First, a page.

Maybe instead of learning to "do the opposite of what S&P says," our takeaway should've been that "a borrower's creditworthiness is at least as bad as S&P says."
Monday Market Open Thread
The MPDC is over, and yet, the markets have found a way to soldier on. I would've been looking at a sizable loss at today's open, with futures pointing to another triple-digit jump for the Dow as investors continue to take the bait that Merkel and Sarkozy might this time really and truly come up with a way to save Europe. Any traders in the house looking to swap strategies and ideas about how to play this rally, the comment thread is yours.
To get the ball rolling (and to recall a fake money favorite), FAZ is looking to open down 5% at around $38.50. That's down from nearly $55 over Thanksgiving. Anyone see a better short-term speculative play on the prospect that the world hasn't been so wholly cured in the last ten days?
FoxNews.com Live 9-10
I'll be on FoxNews.com Live Monday morning from 9-10. Topics TBA, but likely to include the GOP horse race and the new jobs numbers.
If you miss it live, you can catch a replay at the link until Tuesday morning (dial the reel back to 00:00:00).
Update: Whoops, no I won't. Scehduling snafu. I'll be back next Monday at 9.
As we count down the hours to the end of the Million Dollar Portfolio Challenge, I want to invite any interested traders to stick around after it wraps up and participate in an ongoing community trading initiative. A few readers have already indicated interest, so while I don't yet know exactly what form it will take, this would be a good time to kick off a discussion to see 1) who's interested, 2) what everyone would like the focus to be (real-time sharing of day-trading strategies, story stocks, knowledge sharing about charting and technical analysis methods, fundamental analysis), 3) what features people want to see (real-time chat, ability to post/share charts and other graphics, integration with Stocktwits, guest posting for longer-form research and analysis, a community feedback system whereby traders offering the most helpful/profitable insights are awarded higher scores by their peers), and 4) any special skills you might like to contribute to the effort (web design, coding, technical analysis, etc.).
We certainly have more than a few gurus in the room with various areas of expertise, many of whom have been very generous with their insights. Building on that would help make this an instantly valuable community of real-time trading collaboration.
For now, let's use the comment thread to this post as a forum for kicking around ideas and connecting with other interested participants. I'll begin to pull a list together and will update as things begin to come into focus.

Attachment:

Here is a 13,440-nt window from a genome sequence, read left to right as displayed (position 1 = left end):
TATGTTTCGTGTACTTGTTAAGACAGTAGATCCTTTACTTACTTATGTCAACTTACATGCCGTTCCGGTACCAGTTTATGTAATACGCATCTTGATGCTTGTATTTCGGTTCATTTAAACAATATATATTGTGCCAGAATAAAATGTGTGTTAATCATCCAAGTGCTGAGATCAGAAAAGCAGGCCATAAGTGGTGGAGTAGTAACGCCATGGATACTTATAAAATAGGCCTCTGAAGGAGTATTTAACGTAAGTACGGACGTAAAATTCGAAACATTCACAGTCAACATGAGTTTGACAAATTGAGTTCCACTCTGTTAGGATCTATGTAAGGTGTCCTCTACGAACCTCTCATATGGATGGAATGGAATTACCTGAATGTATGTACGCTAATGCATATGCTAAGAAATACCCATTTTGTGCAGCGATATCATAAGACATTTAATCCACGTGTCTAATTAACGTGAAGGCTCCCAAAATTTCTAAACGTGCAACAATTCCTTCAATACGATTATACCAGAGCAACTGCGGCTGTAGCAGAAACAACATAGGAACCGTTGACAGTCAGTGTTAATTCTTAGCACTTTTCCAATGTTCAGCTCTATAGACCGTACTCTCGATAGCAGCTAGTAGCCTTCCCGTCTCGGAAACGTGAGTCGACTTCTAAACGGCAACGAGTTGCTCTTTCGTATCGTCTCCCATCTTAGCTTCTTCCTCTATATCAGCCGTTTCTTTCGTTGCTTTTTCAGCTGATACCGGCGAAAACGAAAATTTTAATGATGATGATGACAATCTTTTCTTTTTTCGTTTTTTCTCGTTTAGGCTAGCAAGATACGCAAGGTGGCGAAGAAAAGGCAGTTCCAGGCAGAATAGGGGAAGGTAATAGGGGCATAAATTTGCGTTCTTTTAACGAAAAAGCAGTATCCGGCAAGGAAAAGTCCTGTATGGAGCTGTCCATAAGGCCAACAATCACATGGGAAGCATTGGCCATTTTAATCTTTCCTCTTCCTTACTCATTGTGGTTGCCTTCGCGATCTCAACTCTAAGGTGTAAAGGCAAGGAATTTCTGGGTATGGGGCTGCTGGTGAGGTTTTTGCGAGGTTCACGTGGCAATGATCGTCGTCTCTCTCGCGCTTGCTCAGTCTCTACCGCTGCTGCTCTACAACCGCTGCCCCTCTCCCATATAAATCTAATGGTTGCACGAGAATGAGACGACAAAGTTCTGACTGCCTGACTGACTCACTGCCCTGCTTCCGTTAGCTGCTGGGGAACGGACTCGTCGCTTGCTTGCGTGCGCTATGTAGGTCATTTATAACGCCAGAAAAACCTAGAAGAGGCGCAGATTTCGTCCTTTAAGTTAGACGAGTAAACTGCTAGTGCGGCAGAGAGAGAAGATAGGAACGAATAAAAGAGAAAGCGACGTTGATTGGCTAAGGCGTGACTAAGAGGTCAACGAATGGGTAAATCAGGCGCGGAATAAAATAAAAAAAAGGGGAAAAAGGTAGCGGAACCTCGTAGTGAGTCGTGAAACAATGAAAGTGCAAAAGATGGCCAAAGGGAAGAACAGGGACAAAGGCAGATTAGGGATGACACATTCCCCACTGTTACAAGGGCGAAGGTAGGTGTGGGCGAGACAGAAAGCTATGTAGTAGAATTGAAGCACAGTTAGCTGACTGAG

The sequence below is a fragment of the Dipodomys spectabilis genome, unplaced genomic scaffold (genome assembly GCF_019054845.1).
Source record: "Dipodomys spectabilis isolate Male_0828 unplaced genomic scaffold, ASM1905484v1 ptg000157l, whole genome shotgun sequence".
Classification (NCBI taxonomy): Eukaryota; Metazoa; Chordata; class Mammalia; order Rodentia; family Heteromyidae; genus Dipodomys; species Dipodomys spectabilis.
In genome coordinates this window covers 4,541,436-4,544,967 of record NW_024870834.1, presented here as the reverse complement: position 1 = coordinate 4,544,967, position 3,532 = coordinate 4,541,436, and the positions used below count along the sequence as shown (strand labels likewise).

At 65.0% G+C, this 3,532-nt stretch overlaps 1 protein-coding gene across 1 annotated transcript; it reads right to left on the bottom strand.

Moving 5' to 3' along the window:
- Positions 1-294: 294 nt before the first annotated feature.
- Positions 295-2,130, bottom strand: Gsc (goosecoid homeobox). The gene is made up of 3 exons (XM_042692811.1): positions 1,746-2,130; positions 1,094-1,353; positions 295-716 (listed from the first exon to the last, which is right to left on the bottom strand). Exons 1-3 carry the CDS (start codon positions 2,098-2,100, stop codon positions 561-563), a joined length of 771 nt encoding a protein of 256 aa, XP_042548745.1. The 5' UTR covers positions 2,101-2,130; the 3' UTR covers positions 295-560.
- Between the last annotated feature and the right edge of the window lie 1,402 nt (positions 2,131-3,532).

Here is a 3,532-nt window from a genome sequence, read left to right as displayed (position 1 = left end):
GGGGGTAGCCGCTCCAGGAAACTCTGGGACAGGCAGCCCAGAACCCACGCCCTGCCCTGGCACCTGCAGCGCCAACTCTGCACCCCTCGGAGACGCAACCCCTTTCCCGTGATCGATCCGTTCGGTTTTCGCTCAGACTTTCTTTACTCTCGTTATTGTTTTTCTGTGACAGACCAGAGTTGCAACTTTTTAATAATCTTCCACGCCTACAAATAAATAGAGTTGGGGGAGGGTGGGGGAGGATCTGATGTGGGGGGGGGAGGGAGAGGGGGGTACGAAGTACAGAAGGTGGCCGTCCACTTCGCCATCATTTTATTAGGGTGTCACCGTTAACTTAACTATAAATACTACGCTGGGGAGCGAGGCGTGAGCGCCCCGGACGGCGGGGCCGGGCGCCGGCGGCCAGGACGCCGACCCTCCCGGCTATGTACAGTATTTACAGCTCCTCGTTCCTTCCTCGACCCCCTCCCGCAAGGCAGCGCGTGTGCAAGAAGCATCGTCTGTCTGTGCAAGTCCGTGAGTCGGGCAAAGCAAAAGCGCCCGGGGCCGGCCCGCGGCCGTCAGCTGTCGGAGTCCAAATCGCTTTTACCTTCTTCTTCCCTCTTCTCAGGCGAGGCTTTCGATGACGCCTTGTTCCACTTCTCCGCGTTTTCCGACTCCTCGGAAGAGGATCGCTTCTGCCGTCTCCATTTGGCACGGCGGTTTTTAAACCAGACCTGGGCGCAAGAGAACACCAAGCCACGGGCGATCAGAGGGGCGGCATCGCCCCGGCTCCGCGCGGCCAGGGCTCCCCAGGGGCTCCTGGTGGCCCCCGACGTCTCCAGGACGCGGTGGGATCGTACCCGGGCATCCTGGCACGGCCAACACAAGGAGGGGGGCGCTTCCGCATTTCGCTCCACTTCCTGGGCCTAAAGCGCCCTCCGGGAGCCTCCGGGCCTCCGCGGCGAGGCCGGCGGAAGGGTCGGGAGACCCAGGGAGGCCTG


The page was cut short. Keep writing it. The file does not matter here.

CNBC Million Dollar Portfolio Challenge - Friday, Week 10
Bonus Bucks for Friday, December 2 (the ones posted Thursday night).
1. According to Ilian Mihov, a professor of Economics at the INSEAD business school, Italy will have to refinance what percentage of its total debt in 2012.
2. What major government official told a news conference on Thursday that the United Kingdom is preparing itself for a wide range of European financial crises?
B. Bank of England Governor Mervyn King
3. According to a new report, how many days delinquent is the average housing loan in foreclosure?
A. 631 days
No leaderboard update, though the totals as of Wednesday's close are available in yesterday's post.
Best of luck to everyone on the final day of trading (especially to those readers/commenters who are on the cusp of clinching that $1 million or the Maserati).
Thanks for all your comments and trading insights. Don't be a stranger after the contest wraps up. Blogging will get back to normal after Friday, though I'll be posting updates as we begin to get results, and I'm sure the more prolific commenters will continue to weigh in.
And although the official leaderboard is vanished, anyone who wants to update us with their final totals (weekly and/or overall), please feel free to submit them in the comments. I'll update this post with any notable ones.
Update: Well, that about does it. Be sure to check out the comments where readers are sharing their final results. At least one from our flock (Jane Chamblee, who I earlier predicted would win the Maserati) made it to the top 10. Who else got the call?
The results will be announced on CNBC on Wednesday.
Archive: CNBC Portfolio Challenge 2011